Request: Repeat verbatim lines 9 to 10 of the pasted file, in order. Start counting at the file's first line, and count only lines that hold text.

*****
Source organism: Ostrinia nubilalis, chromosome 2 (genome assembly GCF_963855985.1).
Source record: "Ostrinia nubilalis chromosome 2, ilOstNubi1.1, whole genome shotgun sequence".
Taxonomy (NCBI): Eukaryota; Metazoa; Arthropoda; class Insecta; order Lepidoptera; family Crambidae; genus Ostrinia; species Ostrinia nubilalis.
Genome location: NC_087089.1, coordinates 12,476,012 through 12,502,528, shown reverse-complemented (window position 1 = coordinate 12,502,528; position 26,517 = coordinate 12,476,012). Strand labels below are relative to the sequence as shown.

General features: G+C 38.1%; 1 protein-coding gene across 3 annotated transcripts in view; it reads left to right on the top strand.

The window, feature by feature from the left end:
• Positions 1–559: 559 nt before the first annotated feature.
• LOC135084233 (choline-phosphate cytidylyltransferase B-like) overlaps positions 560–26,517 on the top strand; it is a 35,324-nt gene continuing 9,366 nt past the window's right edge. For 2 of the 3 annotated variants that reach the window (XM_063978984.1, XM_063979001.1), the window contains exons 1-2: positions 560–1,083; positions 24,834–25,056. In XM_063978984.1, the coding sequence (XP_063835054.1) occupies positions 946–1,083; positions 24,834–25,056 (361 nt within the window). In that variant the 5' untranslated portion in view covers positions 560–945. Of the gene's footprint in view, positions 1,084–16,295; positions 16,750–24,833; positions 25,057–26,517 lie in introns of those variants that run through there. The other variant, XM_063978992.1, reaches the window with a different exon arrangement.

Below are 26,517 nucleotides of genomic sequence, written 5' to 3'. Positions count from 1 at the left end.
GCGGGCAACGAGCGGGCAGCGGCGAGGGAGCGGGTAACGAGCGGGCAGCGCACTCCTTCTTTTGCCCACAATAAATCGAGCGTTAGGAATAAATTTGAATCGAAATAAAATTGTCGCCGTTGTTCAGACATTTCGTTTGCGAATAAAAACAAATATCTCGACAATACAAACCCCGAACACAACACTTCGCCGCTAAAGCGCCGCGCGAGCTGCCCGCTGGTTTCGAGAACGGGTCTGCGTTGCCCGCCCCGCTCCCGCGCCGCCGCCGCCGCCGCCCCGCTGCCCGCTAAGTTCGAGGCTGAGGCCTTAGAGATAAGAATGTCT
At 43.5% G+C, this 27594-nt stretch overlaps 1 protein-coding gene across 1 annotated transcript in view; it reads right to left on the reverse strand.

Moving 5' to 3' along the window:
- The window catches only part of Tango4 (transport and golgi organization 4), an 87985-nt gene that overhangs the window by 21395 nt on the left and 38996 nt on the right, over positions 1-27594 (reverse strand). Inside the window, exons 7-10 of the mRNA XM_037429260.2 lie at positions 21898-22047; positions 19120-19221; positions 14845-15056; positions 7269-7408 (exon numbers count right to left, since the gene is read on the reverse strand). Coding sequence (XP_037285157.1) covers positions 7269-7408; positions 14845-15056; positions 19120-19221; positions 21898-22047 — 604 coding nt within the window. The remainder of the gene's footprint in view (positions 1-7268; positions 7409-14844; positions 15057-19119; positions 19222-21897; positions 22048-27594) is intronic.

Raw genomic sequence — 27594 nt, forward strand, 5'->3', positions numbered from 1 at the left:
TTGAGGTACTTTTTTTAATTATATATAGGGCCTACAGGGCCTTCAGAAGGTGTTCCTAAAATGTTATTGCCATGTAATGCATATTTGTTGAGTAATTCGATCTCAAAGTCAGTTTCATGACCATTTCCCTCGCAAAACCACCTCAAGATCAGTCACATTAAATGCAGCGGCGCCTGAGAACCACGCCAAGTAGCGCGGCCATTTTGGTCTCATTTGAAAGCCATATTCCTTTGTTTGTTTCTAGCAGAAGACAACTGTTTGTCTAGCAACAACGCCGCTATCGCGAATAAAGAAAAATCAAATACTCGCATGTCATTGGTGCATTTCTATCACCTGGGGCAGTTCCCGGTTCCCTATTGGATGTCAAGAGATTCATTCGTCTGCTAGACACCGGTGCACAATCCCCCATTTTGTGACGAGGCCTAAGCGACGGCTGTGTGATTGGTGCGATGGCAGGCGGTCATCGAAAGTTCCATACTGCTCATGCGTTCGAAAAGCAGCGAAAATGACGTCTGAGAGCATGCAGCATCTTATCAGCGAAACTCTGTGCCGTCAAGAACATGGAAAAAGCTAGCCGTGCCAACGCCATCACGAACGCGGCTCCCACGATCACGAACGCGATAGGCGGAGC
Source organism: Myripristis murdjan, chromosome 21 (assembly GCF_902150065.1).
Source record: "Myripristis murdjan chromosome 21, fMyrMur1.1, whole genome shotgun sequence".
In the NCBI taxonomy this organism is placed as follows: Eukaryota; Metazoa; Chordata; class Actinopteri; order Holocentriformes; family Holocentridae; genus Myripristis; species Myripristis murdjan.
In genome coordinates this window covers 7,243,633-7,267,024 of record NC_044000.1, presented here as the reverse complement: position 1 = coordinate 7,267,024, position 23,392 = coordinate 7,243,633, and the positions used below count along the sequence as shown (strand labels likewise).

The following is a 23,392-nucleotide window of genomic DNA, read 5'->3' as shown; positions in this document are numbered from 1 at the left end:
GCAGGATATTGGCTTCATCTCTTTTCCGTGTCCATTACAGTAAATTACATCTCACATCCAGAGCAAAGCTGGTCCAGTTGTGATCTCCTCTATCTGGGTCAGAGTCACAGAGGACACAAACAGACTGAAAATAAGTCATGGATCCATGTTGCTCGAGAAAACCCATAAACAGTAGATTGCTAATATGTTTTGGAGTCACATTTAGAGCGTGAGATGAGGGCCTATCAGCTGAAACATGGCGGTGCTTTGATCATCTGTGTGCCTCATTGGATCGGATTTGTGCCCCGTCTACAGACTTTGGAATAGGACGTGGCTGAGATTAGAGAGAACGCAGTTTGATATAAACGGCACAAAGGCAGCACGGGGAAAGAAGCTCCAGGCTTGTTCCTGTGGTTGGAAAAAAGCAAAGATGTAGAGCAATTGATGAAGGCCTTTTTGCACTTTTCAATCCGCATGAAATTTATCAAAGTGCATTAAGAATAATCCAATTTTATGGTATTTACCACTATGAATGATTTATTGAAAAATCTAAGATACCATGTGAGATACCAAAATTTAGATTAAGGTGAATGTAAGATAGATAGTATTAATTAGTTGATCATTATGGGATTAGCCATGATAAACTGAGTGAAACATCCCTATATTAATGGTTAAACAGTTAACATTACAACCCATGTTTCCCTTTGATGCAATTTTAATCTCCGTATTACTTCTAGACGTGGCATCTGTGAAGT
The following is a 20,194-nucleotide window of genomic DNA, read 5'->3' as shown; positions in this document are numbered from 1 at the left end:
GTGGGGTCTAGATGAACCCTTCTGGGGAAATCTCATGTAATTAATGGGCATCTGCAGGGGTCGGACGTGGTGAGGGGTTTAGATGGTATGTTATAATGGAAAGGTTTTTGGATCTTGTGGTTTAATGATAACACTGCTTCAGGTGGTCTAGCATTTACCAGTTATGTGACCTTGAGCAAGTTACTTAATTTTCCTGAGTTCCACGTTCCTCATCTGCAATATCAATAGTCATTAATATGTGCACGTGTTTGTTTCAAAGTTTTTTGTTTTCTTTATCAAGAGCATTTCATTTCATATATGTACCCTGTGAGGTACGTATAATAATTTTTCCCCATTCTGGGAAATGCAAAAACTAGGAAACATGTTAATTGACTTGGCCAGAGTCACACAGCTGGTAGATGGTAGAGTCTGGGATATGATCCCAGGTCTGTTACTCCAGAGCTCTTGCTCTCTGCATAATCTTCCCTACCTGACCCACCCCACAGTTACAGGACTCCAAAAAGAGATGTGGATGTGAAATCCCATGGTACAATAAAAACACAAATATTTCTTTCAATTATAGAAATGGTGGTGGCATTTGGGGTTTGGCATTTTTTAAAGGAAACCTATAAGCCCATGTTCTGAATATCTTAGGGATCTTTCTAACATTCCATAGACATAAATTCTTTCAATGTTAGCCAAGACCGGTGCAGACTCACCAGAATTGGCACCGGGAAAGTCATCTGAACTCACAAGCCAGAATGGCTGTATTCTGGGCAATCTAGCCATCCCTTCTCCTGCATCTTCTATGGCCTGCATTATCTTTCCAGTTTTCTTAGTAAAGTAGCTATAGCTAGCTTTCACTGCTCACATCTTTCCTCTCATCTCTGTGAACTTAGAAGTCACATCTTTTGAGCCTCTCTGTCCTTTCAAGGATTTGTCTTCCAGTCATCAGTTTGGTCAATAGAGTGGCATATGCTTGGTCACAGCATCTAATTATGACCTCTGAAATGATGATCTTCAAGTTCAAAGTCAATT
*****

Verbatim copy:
Below are 26,517 nucleotides of genomic sequence, written 5' to 3'. Positions count from 1 at the left end.
GCGGGCAACGAGCGGGCAGCGGCGAGGGAGCGGGTAACGAGCGGGCAGCGCACTCCTTCTTTTGCCCACAATAAATCGAGCGTTAGGAATAAATTTGAATCGAAATAAAATTGTCGCCGTTGTTCAGACATTTCGTTTGCGAATAAAAACAAATATCTCGACAATACAAACCCCGAACACAACACTTCGCCGCTAAAGCGCCGCGCGAGCTGCCCGCTGGTTTCGAGAACGGGTCTGCGTTGCCCGCCCCGCTCCCGCGCCGCCGCCGCCGCCGCCCCGCTGCCCGCTAAGTTCGAGGCTGAGGCCTTAGAGATAAGAATGTCT